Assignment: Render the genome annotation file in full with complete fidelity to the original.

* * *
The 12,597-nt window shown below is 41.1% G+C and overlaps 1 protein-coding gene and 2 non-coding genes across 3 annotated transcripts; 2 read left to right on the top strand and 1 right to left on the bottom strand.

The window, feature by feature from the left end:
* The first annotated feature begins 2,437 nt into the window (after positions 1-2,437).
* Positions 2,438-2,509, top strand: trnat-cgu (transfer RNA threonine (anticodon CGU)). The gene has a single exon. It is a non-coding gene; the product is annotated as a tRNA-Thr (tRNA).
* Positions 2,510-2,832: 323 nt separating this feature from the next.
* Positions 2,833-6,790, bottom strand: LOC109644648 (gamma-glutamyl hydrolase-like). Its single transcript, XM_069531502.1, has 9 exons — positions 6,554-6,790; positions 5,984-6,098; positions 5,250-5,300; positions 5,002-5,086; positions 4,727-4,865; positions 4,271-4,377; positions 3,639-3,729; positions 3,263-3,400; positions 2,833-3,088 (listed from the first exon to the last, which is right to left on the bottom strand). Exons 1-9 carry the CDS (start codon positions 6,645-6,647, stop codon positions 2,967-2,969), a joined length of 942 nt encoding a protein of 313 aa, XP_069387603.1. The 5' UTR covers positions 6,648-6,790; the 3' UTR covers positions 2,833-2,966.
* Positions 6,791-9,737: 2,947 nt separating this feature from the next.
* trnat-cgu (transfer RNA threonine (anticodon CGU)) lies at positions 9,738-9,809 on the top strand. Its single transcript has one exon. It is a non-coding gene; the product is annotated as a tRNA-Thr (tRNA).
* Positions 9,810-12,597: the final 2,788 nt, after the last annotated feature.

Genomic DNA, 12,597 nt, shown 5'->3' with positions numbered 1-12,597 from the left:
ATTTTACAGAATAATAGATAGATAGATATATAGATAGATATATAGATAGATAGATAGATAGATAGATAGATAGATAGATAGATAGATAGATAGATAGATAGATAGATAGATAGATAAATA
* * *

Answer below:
The 12,597-nt window shown below is 41.1% G+C and overlaps 1 protein-coding gene and 2 non-coding genes across 3 annotated transcripts; 2 read left to right on the top strand and 1 right to left on the bottom strand.

The window, feature by feature from the left end:
* The first annotated feature begins 2,437 nt into the window (after positions 1-2,437).
* Positions 2,438-2,509, top strand: trnat-cgu (transfer RNA threonine (anticodon CGU)). The gene has a single exon. It is a non-coding gene; the product is annotated as a tRNA-Thr (tRNA).
* Positions 2,510-2,832: 323 nt separating this feature from the next.
* Positions 2,833-6,790, bottom strand: LOC109644648 (gamma-glutamyl hydrolase-like). Its single transcript, XM_069531502.1, has 9 exons — positions 6,554-6,790; positions 5,984-6,098; positions 5,250-5,300; positions 5,002-5,086; positions 4,727-4,865; positions 4,271-4,377; positions 3,639-3,729; positions 3,263-3,400; positions 2,833-3,088 (listed from the first exon to the last, which is right to left on the bottom strand). Exons 1-9 carry the CDS (start codon positions 6,645-6,647, stop codon positions 2,967-2,969), a joined length of 942 nt encoding a protein of 313 aa, XP_069387603.1. The 5' UTR covers positions 6,648-6,790; the 3' UTR covers positions 2,833-2,966.
* Positions 6,791-9,737: 2,947 nt separating this feature from the next.
* trnat-cgu (transfer RNA threonine (anticodon CGU)) lies at positions 9,738-9,809 on the top strand. Its single transcript has one exon. It is a non-coding gene; the product is annotated as a tRNA-Thr (tRNA).
* Positions 9,810-12,597: the final 2,788 nt, after the last annotated feature.

Genomic DNA, 12,597 nt, shown 5'->3' with positions numbered 1-12,597 from the left:
ATTTTACAGAATAATAGATAGATAGATATATAGATAGATATATAGATAGATAGATAGATAGATAGATAGATAGATAGATAGATAGATAGATAGATAGATAGATAGATAGATAGATAAATA